Section: Opinion

President of the Kenyon Republicans’ Thoughts Regarding His-Campus

by Brooks Alderman

I stated on Feb. 24 on Facebook that, “I may not agree with everything on the website, but the leftist attacks against His-Campus, for committing the heinous crime of disagreeing, are perfect evidence for why it should exist.” My statement was not aimed at those who were countering His-Campus’ points with arguments of their own, but instead toward those who were mocking its very existence and insulting the authors by name-calling, or reducing them to their race and gender, which adds nothing to the discussion. More often than not, right-leaning sentiments are, at best, not taken seriously, and at worst, those that espouse them are wrongfully accused hateful or bigoted rhetoric, stifling all chances for a reasonable discussion on controversial issues.


Many people at Kenyon have complex views about complicated issues, which certain groups have painted as black-and-white.  In the current political climate, not going along with the dominant views at Kenyon means running the risk of being labeled as on “the wrong side” of an issue that is far from binary.  Disappointingly, stating conservative points in person rarely leads to a productive dialogue. Too often, I am cut off by someone who is offended by the first part of what I say, before I even have the chance to complete my argument. At other times, they just get frustrated and leave. Perhaps these Kenyon students are afraid of being convinced to change their views; I would be the first to admit that accepting an argument you thought was wrong can be both difficult and scary.  But the best way to grow as a person is to hear out the arguments of those whom you disagree with, which is something conservatives at Kenyon do every day of our time here.  It is for this reason that having an online publication for conservative thought, such as His Campus, is important at the predominantly liberal Kenyon College, because a statement made in print cannot be interrupted, is much more visible to the community at large, and those who are reading it will be much likelier to absorb the full argument before jumping to conclusions.


I think that His Campus fills Kenyon’s void of right-leaning publications. Her Campus Kenyon is heavily left-leaning, and I would imagine that many conservative women on campus feel alienated as a result. Just as Her Campus, despite its name, is a place for left-leaning members of both genders, I hope that His Campus can become the same, but for those who are more conservative. Their first articles express really interesting points of view that are rarely expressed here at Kenyon, and while I may not personally agree with all of them, they serve as a nice breath of fresh air in the stale Kenyon Bubble.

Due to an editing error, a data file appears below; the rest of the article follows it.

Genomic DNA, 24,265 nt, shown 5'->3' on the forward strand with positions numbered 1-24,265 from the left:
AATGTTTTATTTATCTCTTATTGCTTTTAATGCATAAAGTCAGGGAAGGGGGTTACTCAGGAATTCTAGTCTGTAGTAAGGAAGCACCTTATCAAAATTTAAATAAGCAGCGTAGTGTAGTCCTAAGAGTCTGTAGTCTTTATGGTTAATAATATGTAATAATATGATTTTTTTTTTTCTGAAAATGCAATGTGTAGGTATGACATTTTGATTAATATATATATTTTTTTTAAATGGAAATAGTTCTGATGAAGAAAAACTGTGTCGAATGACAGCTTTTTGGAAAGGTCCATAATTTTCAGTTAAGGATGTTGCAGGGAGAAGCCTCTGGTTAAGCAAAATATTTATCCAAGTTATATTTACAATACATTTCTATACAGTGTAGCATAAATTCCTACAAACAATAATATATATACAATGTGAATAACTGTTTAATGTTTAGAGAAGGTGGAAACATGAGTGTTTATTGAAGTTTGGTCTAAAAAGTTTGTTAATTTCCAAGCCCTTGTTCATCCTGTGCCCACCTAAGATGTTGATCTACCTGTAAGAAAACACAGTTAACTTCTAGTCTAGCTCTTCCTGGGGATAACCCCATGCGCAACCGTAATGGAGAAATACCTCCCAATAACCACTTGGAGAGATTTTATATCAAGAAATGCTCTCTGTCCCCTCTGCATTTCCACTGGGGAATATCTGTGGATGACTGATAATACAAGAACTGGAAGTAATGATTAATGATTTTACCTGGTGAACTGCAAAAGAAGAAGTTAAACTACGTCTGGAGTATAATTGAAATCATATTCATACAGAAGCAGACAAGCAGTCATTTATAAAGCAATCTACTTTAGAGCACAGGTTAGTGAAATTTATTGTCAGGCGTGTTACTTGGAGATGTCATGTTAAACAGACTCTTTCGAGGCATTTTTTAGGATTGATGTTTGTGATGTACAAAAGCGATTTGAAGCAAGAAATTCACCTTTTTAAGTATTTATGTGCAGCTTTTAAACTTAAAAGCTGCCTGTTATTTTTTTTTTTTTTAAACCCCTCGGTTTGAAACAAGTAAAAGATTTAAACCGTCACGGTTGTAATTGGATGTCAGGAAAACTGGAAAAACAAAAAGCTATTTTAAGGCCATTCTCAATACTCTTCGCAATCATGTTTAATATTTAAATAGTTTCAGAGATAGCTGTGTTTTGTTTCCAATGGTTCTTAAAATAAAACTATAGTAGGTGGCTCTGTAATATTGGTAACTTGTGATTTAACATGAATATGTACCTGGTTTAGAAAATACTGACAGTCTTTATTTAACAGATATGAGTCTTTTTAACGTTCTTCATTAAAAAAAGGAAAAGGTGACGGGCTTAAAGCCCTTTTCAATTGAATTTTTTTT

As with any new publication, His Campus is still working out its kinks. I want to see His Campus succeed, so I will share with the authors some advice. I know that trying to fight fire with fire can be tempting, but I recommend trying to use less confrontative language toward those whom you disagree with; people are much likelier to come over to your way of thinking if they do not feel they are being attacked. You should write in a way that makes readers pause when they get to the end of an article, to truly consider what they just read. They will not do this if they are angry or upset. The best way to convince others of your point of view is to structure your argument like it is a debate: consider possible counter-arguments, and then refute them. Back up every point you make with solid evidence, or data if applicable.  


My last point is the one I think is the most important: You can’t win a debate if there is no debate. You should show your readers that you are the ones who are correct by consistently defeating counter-arguments. The Kenyon community will be much more likely to engage with you in a helpful way if they can respond to your articles directly. The best way to do this is to add a comment section to your articles. It is my hope that His Kenyon will facilitate the growth of conservative thought on campus, and the best way to do this is by responding directly to those that try to prove you wrong.  If you truly believe that you are right about a point that you are making, then you should feel confident in your ability to out-argue any opposing views that may arise. Her Campus’ purchase of the domain was a sign of cowardice, and shows they are unwilling to confront opposing views. I have faith that you can succeed in making a more balanced culture here at Kenyon, without resorting to those kinds of tactics.
I can’t wait to see the caliber of articles that Will, Eric, and hopefully many other contributors will be making in a few years’ time on His Campus. Will and Eric, if you want any assistance, feel free to reach out. I’ll help in any way I can.

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